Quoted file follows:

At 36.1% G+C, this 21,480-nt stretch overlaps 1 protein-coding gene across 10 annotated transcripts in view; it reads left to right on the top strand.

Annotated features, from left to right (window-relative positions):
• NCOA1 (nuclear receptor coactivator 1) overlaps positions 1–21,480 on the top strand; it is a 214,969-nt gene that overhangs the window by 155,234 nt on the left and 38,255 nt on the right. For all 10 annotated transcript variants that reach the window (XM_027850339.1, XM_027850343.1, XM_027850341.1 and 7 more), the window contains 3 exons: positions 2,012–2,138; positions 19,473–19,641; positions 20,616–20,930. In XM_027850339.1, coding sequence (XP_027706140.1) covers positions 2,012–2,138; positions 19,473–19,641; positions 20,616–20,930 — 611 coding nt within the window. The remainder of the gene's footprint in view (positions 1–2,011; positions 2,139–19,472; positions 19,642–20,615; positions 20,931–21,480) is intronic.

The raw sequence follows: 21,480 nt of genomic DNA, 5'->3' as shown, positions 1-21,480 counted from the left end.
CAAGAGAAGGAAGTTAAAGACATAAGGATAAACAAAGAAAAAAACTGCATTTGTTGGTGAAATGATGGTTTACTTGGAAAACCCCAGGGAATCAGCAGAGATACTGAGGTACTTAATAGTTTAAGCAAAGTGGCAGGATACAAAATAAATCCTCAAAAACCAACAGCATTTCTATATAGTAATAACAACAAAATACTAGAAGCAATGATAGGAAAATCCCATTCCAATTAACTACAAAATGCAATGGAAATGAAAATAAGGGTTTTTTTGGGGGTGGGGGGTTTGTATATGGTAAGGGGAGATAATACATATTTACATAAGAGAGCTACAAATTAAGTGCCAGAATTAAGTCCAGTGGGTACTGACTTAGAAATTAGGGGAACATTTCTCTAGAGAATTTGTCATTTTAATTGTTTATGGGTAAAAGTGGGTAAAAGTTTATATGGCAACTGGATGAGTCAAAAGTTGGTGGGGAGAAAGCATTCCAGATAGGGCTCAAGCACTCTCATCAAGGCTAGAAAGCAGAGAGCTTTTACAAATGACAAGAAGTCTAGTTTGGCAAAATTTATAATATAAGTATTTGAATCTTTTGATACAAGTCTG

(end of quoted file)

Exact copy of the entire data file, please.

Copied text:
At 36.1% G+C, this 21,480-nt stretch overlaps 1 protein-coding gene across 10 annotated transcripts in view; it reads left to right on the top strand.

Annotated features, from left to right (window-relative positions):
• NCOA1 (nuclear receptor coactivator 1) overlaps positions 1–21,480 on the top strand; it is a 214,969-nt gene that overhangs the window by 155,234 nt on the left and 38,255 nt on the right. For all 10 annotated transcript variants that reach the window (XM_027850339.1, XM_027850343.1, XM_027850341.1 and 7 more), the window contains 3 exons: positions 2,012–2,138; positions 19,473–19,641; positions 20,616–20,930. In XM_027850339.1, coding sequence (XP_027706140.1) covers positions 2,012–2,138; positions 19,473–19,641; positions 20,616–20,930 — 611 coding nt within the window. The remainder of the gene's footprint in view (positions 1–2,011; positions 2,139–19,472; positions 19,642–20,615; positions 20,931–21,480) is intronic.

The raw sequence follows: 21,480 nt of genomic DNA, 5'->3' as shown, positions 1-21,480 counted from the left end.
CAAGAGAAGGAAGTTAAAGACATAAGGATAAACAAAGAAAAAAACTGCATTTGTTGGTGAAATGATGGTTTACTTGGAAAACCCCAGGGAATCAGCAGAGATACTGAGGTACTTAATAGTTTAAGCAAAGTGGCAGGATACAAAATAAATCCTCAAAAACCAACAGCATTTCTATATAGTAATAACAACAAAATACTAGAAGCAATGATAGGAAAATCCCATTCCAATTAACTACAAAATGCAATGGAAATGAAAATAAGGGTTTTTTTGGGGGTGGGGGGTTTGTATATGGTAAGGGGAGATAATACATATTTACATAAGAGAGCTACAAATTAAGTGCCAGAATTAAGTCCAGTGGGTACTGACTTAGAAATTAGGGGAACATTTCTCTAGAGAATTTGTCATTTTAATTGTTTATGGGTAAAAGTGGGTAAAAGTTTATATGGCAACTGGATGAGTCAAAAGTTGGTGGGGAGAAAGCATTCCAGATAGGGCTCAAGCACTCTCATCAAGGCTAGAAAGCAGAGAGCTTTTACAAATGACAAGAAGTCTAGTTTGGCAAAATTTATAATATAAGTATTTGAATCTTTTGATACAAGTCTG